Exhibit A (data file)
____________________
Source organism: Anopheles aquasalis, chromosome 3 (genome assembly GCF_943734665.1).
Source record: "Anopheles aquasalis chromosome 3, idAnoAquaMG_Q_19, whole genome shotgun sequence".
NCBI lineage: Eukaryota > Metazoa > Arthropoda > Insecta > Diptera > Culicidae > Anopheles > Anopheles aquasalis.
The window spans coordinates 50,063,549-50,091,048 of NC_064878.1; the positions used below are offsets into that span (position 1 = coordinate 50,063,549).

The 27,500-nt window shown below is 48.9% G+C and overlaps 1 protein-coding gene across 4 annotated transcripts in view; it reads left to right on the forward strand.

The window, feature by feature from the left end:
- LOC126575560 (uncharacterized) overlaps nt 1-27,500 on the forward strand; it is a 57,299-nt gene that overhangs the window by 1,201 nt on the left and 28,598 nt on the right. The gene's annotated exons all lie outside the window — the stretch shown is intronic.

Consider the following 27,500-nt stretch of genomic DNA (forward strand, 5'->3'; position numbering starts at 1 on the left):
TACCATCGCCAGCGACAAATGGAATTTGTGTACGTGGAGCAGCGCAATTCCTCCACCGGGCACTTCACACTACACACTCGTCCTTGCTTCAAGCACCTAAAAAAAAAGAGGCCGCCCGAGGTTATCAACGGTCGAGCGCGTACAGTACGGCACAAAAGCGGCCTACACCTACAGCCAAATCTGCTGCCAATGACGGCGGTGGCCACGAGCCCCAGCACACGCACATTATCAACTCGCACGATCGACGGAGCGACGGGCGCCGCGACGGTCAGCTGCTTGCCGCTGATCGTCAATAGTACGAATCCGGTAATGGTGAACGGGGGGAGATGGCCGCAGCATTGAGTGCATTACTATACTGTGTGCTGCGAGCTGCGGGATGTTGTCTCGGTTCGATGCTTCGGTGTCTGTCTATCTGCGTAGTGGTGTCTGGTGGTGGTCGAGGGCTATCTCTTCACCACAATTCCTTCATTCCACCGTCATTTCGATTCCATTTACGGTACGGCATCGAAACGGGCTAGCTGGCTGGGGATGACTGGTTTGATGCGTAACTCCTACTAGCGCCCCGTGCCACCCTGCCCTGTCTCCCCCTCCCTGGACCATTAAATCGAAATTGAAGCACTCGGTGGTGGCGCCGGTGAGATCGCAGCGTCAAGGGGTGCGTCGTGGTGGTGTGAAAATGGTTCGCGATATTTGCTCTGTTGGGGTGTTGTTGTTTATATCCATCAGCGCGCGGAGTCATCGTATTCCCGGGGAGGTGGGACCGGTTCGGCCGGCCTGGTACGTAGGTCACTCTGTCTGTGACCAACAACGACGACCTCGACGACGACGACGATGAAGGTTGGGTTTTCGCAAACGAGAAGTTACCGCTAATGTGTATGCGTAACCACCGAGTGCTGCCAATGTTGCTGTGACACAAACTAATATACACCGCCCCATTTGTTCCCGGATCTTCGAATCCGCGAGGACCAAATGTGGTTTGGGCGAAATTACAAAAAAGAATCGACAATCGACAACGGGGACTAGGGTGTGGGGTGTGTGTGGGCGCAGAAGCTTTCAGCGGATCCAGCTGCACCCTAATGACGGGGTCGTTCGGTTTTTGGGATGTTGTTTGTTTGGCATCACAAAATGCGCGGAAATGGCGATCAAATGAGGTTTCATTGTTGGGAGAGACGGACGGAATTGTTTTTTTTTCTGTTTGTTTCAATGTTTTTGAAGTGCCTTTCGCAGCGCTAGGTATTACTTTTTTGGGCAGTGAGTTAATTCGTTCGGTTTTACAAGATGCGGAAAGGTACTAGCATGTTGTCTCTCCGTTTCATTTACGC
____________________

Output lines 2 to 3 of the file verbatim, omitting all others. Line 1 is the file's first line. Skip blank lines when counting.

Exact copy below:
Source record: "Anopheles aquasalis chromosome 3, idAnoAquaMG_Q_19, whole genome shotgun sequence".
NCBI lineage: Eukaryota > Metazoa > Arthropoda > Insecta > Diptera > Culicidae > Anopheles > Anopheles aquasalis.